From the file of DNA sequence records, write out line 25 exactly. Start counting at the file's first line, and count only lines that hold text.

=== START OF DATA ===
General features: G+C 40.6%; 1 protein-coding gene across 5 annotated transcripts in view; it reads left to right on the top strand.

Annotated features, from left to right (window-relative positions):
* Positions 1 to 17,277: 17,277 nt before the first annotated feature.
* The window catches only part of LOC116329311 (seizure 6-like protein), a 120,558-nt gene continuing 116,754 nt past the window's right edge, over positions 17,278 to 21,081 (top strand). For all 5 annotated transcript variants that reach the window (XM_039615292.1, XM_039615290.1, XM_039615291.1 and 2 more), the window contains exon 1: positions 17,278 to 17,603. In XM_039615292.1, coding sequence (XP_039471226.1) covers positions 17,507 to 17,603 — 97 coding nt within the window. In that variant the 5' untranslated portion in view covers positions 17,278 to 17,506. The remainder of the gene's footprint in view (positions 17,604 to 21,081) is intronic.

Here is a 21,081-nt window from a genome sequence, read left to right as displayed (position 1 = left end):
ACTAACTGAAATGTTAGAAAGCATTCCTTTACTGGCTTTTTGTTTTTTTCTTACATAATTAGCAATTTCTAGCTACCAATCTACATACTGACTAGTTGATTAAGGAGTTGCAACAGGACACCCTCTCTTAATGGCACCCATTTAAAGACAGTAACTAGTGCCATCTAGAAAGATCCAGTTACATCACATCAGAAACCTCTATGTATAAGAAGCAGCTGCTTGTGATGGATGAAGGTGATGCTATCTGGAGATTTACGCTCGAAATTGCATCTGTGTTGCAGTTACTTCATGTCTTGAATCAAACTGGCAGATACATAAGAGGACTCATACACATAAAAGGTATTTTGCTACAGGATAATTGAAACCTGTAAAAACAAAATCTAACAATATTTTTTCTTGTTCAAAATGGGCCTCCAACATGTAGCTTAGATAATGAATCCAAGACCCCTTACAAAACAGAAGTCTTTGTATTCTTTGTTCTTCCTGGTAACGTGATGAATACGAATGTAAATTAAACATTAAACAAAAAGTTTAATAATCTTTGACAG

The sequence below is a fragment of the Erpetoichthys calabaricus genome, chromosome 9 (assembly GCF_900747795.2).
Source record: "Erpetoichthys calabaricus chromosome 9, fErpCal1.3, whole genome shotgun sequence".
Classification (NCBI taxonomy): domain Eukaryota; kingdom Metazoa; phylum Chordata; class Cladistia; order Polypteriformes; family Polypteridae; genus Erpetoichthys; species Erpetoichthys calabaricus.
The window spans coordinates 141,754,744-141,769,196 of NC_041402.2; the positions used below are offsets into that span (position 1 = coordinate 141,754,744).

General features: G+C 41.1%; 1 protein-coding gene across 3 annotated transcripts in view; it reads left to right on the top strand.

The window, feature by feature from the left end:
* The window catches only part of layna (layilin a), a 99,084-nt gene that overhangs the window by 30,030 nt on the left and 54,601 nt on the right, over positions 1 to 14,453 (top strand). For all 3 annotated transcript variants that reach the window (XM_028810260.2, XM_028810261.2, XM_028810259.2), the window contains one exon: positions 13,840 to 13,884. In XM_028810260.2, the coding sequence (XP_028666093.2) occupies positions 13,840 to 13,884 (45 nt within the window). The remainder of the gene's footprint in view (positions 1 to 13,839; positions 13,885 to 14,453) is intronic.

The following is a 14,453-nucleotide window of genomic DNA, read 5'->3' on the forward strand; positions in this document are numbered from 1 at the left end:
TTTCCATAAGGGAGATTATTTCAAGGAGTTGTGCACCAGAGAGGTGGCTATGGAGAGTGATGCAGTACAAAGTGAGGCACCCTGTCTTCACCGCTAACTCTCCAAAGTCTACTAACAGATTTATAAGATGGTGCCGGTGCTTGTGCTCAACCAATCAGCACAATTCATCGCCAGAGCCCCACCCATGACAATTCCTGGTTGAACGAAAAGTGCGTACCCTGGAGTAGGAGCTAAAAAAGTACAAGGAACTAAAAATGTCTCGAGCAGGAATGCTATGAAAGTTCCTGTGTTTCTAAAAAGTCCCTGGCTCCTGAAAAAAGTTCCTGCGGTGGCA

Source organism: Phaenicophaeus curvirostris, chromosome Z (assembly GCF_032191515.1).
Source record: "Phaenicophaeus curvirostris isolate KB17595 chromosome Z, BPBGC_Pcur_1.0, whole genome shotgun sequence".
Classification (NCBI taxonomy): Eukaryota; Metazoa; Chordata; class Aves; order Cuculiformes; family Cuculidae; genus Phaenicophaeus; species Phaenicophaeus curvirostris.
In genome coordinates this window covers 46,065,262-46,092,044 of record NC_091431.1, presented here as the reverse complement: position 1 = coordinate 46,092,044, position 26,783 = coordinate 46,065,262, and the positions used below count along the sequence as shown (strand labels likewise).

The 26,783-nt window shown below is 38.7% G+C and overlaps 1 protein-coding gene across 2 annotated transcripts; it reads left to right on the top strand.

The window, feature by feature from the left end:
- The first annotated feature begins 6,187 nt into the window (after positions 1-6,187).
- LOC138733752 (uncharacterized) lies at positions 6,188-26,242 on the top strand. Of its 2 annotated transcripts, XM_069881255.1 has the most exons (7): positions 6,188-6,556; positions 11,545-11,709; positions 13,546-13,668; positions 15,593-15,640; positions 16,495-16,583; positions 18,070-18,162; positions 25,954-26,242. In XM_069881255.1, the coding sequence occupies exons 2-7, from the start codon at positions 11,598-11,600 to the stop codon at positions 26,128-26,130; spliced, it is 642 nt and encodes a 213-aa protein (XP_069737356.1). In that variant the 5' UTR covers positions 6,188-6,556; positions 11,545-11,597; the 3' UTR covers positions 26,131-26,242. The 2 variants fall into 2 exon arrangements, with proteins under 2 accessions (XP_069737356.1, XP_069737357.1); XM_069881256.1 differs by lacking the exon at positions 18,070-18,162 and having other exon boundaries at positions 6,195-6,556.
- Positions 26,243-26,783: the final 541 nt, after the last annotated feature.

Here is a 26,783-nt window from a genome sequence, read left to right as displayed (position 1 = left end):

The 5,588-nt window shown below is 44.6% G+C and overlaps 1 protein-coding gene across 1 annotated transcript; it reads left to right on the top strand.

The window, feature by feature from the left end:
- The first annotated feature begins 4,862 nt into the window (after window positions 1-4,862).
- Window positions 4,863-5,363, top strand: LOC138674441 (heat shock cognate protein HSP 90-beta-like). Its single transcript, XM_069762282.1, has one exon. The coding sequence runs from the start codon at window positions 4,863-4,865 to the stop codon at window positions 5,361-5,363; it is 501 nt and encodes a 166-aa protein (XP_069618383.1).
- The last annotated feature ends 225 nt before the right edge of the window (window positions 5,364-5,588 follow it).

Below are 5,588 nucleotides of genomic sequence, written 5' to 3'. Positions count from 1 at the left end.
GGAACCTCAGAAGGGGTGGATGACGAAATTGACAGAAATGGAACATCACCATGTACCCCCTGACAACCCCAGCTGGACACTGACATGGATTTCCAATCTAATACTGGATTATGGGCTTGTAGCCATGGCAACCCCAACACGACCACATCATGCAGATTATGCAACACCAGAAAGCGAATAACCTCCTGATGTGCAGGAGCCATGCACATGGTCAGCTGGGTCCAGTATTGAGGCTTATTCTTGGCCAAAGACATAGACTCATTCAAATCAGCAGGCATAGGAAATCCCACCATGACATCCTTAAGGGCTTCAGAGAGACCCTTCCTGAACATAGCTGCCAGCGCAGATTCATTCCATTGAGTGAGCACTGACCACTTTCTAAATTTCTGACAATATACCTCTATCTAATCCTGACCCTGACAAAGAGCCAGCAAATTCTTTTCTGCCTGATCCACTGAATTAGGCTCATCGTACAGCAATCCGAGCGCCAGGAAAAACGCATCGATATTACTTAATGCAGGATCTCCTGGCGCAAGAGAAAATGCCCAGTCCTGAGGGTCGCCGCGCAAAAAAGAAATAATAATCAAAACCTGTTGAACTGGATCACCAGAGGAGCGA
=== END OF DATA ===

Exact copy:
Here is a 26,783-nt window from a genome sequence, read left to right as displayed (position 1 = left end):